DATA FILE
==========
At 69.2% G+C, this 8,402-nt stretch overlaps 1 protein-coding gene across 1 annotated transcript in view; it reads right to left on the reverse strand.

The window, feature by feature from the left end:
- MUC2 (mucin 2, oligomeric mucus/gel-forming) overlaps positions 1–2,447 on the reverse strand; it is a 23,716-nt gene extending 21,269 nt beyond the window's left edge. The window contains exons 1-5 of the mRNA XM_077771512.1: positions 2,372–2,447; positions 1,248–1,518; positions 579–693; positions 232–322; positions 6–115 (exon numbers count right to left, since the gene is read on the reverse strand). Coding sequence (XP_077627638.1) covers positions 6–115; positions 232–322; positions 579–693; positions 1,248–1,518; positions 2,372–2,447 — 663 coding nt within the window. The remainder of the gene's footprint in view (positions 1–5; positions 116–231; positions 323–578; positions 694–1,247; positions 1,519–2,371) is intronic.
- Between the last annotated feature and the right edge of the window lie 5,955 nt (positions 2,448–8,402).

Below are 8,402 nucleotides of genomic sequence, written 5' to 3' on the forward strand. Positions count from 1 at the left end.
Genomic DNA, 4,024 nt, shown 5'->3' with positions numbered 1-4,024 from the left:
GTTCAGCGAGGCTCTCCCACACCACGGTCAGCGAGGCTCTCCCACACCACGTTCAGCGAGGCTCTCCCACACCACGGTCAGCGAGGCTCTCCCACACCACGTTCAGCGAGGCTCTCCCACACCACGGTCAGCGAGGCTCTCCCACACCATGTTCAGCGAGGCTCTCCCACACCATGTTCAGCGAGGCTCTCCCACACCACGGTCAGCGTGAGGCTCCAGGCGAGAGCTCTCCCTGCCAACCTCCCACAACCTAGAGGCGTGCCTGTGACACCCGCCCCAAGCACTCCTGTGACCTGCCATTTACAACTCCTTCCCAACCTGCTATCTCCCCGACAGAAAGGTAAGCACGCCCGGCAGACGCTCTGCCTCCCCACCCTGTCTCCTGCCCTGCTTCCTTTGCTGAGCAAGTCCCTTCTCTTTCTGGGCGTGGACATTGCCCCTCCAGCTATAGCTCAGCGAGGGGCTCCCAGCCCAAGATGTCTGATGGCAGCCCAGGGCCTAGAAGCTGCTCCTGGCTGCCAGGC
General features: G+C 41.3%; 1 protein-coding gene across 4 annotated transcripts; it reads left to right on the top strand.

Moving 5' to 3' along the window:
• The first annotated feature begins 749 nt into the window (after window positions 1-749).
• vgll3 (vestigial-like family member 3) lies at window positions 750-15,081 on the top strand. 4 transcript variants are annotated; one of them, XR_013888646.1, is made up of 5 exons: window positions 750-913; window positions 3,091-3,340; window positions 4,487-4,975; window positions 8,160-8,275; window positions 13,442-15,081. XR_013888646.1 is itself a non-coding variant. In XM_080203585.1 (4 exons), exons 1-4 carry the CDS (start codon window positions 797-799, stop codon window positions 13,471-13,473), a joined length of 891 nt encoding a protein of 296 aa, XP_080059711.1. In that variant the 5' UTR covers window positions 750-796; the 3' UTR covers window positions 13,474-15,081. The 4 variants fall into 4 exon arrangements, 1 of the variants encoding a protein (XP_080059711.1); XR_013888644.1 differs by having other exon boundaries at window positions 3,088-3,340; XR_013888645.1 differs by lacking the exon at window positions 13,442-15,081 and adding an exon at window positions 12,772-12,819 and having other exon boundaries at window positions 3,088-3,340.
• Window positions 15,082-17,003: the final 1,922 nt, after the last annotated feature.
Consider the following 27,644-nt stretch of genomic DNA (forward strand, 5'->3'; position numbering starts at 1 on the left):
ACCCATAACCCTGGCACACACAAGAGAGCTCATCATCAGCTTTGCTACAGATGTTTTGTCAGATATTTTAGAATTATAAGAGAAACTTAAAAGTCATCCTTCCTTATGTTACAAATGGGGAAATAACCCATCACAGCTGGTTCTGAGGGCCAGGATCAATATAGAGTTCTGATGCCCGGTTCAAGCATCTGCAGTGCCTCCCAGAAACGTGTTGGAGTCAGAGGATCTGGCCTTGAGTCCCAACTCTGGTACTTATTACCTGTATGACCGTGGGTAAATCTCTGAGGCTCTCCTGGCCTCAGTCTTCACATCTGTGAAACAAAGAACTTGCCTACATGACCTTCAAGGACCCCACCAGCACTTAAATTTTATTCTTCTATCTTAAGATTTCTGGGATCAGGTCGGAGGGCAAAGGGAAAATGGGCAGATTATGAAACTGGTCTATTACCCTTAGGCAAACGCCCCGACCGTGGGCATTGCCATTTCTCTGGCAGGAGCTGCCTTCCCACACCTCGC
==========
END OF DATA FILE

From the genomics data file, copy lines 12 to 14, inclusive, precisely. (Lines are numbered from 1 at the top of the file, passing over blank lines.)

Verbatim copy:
• Window positions 15,082-17,003: the final 1,922 nt, after the last annotated feature.
Consider the following 27,644-nt stretch of genomic DNA (forward strand, 5'->3'; position numbering starts at 1 on the left):
ACCCATAACCCTGGCACACACAAGAGAGCTCATCATCAGCTTTGCTACAGATGTTTTGTCAGATATTTTAGAATTATAAGAGAAACTTAAAAGTCATCCTTCCTTATGTTACAAATGGGGAAATAACCCATCACAGCTGGTTCTGAGGGCCAGGATCAATATAGAGTTCTGATGCCCGGTTCAAGCATCTGCAGTGCCTCCCAGAAACGTGTTGGAGTCAGAGGATCTGGCCTTGAGTCCCAACTCTGGTACTTATTACCTGTATGACCGTGGGTAAATCTCTGAGGCTCTCCTGGCCTCAGTCTTCACATCTGTGAAACAAAGAACTTGCCTACATGACCTTCAAGGACCCCACCAGCACTTAAATTTTATTCTTCTATCTTAAGATTTCTGGGATCAGGTCGGAGGGCAAAGGGAAAATGGGCAGATTATGAAACTGGTCTATTACCCTTAGGCAAACGCCCCGACCGTGGGCATTGCCATTTCTCTGGCAGGAGCTGCCTTCCCACACCTCGC